We’ve heard of the Covid tongue, rashes, and even fingers and toes – and now there’s yet another possible sign you’ve had the virus: Covid fingernails.
Professor Tim Spector, principal investigator of the Zoe Covid Symptom Study app, shared a photo of the phenomenon on Twitter, suggesting that Covid nails are “increasingly recognized as nails recover from infection and growth is restored, leaving a clear line ”.
Also known as Beau’s lines, horizontal grooves or indentations appear in the nail plate and can be caused by your nail growth being interrupted due to injury or disease. Professor Spector noted that in patients with Covid they can occur without the presence of rashes and appear harmless.
Case reports published in health journals noted that the phenomenon has been recorded in Covid patients elsewhere. A 45-year-old man had horizontal grooves on his fingernails and toes – three and a half months earlier he had been diagnosed with Covid-19 after a positive PCR swab test. His symptoms lasted for 10 days and he did not need to be admitted to the hospital.
Dr Tanya Bleiker, president of the British Association of Dermatologists, told HuffPost UK that dermatologists are also witnesses in Covid patients.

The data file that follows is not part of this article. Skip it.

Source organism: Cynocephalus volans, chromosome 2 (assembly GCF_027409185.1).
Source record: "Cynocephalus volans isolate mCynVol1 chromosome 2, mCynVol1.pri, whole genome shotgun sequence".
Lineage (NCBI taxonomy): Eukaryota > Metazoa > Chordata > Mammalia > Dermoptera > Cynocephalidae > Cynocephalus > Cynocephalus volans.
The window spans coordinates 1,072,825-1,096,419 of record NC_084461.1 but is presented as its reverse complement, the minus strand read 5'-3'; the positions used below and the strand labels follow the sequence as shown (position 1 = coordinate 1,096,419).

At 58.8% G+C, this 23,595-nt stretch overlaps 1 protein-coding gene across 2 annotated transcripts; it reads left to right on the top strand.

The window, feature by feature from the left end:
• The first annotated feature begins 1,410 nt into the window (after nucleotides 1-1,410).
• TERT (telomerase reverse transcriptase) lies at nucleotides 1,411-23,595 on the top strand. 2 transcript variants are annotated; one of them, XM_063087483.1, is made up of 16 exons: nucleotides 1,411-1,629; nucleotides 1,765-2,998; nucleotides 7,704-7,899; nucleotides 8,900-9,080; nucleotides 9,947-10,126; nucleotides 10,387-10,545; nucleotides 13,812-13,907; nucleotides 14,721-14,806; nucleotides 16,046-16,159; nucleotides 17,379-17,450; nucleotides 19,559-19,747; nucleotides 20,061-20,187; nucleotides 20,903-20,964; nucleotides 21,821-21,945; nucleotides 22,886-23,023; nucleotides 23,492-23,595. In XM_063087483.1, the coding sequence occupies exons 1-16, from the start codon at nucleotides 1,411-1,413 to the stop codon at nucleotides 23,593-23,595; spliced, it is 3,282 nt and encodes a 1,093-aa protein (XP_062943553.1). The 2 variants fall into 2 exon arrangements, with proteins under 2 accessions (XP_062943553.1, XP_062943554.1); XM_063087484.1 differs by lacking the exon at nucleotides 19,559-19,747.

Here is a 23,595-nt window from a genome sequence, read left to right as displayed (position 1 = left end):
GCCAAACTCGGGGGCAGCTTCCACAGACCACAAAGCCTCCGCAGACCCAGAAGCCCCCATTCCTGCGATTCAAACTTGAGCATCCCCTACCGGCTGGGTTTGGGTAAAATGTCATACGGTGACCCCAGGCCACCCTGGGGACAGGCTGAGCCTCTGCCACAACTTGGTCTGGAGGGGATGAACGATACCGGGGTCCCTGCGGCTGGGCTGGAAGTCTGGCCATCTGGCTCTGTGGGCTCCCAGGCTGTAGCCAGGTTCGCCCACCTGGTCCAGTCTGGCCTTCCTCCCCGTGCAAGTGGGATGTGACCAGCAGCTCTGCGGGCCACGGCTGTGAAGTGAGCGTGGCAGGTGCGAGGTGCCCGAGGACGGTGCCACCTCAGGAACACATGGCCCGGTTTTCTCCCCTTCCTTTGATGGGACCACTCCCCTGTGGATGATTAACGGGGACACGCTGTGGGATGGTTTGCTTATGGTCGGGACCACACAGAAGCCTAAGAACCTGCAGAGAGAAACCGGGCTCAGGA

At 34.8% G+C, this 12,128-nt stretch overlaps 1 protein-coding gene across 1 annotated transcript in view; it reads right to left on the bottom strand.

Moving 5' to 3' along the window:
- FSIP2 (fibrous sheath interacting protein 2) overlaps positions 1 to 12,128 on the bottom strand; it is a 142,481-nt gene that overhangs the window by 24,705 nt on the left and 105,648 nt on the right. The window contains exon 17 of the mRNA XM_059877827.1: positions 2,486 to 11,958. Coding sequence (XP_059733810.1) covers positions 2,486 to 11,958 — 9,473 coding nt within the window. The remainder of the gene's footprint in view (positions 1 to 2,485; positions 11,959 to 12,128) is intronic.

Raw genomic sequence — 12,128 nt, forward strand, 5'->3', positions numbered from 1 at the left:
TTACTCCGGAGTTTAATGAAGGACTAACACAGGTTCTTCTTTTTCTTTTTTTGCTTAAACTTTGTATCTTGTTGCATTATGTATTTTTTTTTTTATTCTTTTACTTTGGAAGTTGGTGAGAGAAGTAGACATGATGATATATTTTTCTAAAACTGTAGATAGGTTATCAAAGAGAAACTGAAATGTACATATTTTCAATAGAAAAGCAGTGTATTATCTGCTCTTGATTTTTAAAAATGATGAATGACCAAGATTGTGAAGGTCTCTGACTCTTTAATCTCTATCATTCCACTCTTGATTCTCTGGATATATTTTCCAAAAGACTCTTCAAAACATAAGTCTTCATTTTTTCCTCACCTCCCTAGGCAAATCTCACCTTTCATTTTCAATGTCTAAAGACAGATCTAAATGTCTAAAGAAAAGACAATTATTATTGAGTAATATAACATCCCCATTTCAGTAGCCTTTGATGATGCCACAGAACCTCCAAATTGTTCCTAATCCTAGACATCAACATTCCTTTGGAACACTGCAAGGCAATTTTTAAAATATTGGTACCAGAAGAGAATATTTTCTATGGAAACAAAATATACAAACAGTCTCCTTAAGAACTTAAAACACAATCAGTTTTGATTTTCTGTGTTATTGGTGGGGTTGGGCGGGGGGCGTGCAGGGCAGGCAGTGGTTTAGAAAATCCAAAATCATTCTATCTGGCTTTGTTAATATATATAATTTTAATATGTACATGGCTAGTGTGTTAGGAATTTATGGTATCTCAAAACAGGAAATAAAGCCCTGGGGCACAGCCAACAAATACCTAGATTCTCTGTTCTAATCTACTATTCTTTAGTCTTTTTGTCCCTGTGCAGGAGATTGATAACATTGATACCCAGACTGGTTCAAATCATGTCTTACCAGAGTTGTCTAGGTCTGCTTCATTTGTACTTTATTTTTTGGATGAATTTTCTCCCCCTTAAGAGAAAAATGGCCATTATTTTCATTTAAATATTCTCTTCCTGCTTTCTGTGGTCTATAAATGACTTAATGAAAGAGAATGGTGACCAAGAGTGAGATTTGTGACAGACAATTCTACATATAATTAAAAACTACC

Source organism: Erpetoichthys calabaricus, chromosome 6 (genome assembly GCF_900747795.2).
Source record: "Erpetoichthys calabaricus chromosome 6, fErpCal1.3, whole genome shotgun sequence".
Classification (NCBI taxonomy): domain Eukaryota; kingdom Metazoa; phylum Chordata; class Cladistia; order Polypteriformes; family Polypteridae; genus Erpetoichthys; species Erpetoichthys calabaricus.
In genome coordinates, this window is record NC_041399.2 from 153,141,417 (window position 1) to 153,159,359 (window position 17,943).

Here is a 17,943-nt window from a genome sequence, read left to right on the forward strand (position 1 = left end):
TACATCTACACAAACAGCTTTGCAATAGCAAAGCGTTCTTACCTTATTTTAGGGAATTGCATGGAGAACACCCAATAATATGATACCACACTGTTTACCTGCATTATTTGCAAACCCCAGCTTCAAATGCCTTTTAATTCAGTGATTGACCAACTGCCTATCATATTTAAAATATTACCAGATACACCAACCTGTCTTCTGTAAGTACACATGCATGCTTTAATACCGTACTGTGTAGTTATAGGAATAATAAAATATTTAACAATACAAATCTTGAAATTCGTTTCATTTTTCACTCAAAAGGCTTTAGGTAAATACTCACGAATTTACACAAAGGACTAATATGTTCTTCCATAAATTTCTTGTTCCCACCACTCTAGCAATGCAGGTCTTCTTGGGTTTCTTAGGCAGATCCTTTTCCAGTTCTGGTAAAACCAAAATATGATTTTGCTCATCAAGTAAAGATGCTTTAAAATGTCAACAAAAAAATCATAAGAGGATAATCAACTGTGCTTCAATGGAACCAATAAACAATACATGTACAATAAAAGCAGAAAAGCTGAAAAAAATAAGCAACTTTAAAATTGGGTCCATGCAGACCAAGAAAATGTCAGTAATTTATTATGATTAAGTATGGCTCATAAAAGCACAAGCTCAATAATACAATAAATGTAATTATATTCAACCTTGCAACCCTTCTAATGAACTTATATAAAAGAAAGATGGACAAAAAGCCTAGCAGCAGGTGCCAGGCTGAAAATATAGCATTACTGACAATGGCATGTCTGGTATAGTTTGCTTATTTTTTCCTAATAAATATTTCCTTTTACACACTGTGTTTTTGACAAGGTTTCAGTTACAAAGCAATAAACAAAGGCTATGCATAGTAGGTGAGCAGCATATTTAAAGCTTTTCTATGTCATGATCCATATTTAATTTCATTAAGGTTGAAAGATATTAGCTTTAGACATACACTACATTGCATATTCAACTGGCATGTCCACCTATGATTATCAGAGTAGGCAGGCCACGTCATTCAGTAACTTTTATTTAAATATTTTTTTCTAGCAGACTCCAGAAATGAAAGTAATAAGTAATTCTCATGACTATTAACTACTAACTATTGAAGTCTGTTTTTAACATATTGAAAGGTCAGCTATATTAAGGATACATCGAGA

“These changes have long been recognized as ‘Beau’s lines’ and are transverse imprints in the toenail of many or all of the fingernails and sometimes the toenails,” she says.
The prints tend to appear on the toenails two to three weeks after an illness – and a bit later in the toenails. “They are harmless and grow over time,” adds Dr Bleiker.
It is important to note that Beau’s bloodlines are not exclusive to Covid – so this is not a surefire sign that you have had the virus. Other causes include nail trauma, eczema, severe malnutrition, Raynaud’s disease, hypertension, epilepsy, kidney failure, Kawasaki disease, and chemotherapy.
They have also been linked to the presence of a high fever, according to Dermatology Advisor, which is one of the key symptoms of the coronavirus but also many other conditions, including scarlet fever, pneumonia and malaria.
There is no specific treatment for such lines and the researchers note that they tend to return to normal if the underlying condition resolves. Once this has happened, it will likely take around six months for the nails – and lines – to grow out and disappear completely.
If they don’t grow or if they appear more, it may be helpful to talk to a dermatologist or your GP to find out if another underlying condition could be the cause.
Another nail change that appears to be linked to the coronavirus is the presence of red half-moon markings on the nails near the cuticles. Researchers aren’t sure why this is happening, but they think it could be linked to vascular inflammation caused by the virus.